No shop can afford to sell black moldy yeast donuts or jam. Whether you bake professionally or at home for yourself, friends and family, shelflife and food safety has take precedence over all else.

Theory is all good and well but the bottom line is we bake in real time, for real people.

And as you can see mold wins almost every time.
 
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I'm just pointing out that it is well understood that the same pH conditions that help yeast ferment also help mold grow. That's a fact. I'm not talking about anything cancelling anything. Of course, baking kills both yeast and mold - what comes out of the oven is pretty sterile, so if something gets moldy it mainly has to do with being stored in a well ventilated container, and how old it is.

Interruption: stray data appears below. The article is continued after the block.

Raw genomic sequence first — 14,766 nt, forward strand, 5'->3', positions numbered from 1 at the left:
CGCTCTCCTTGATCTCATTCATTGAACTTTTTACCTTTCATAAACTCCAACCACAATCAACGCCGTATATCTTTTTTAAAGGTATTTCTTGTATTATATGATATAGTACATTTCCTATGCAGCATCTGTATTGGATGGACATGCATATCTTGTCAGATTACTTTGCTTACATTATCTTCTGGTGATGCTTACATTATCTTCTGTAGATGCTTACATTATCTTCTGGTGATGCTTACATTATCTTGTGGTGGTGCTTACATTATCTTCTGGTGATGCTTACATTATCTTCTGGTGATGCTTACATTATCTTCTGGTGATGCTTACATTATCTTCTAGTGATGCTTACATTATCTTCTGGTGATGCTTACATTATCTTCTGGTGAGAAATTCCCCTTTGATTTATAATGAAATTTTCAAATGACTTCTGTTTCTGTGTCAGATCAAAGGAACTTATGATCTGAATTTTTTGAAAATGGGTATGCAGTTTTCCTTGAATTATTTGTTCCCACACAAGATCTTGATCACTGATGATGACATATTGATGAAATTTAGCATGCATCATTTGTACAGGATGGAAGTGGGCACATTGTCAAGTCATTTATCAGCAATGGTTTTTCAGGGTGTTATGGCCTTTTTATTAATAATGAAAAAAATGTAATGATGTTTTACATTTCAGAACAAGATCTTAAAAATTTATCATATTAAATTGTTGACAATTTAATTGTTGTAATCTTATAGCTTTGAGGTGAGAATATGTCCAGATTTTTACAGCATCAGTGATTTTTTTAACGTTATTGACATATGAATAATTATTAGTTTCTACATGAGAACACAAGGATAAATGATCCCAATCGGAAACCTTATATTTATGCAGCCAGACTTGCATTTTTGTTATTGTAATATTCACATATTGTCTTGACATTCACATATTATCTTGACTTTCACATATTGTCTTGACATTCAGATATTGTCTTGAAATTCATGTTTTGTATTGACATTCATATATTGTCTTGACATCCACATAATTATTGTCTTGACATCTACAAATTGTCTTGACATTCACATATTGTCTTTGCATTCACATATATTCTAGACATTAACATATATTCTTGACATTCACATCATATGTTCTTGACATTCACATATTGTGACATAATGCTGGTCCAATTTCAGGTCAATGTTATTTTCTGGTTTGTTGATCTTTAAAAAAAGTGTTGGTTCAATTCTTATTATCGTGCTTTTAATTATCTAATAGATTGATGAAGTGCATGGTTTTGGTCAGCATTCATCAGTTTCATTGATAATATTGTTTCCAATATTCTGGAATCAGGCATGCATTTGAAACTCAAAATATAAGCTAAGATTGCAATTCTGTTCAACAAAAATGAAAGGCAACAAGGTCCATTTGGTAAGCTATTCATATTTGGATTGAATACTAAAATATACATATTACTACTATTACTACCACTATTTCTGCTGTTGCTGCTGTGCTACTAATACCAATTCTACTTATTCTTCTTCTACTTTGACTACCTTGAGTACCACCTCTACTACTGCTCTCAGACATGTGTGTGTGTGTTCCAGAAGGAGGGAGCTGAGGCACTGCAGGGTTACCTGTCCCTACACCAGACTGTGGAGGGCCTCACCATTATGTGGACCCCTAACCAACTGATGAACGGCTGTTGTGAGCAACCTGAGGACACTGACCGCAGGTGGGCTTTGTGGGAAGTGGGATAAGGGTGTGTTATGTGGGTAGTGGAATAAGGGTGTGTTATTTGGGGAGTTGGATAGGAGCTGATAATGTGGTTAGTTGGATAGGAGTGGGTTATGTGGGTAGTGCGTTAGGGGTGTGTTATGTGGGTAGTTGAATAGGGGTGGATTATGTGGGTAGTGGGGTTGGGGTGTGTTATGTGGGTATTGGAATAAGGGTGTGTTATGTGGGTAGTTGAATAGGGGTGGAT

That being said, acidification is one strategy to suppress mold growth. Of course, when you acidify strongly, the yeast won't grow as well either, so there is a tradeoff.

It is a pity that you got moldy donuts. That happens. It mostly happens because the donuts were old and stored poorly, and probably has little to do with their recipe. But I'd certainly want to avoid eating mycotoxin producing molds.

BTW, baking in real time for real people shouldn't justify dismissal of, or ignorance of theory.
 
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I'm just pointing out that it is well understood that the same pH conditions that help yeast ferment also help mold grow. That's a fact. I'm not talking about anything cancelling anything. Of course, baking kills both yeast and mold - what comes out of the oven is pretty sterile, so if something gets moldy it mainly has to do with being stored in a well ventilated container, and how old it is.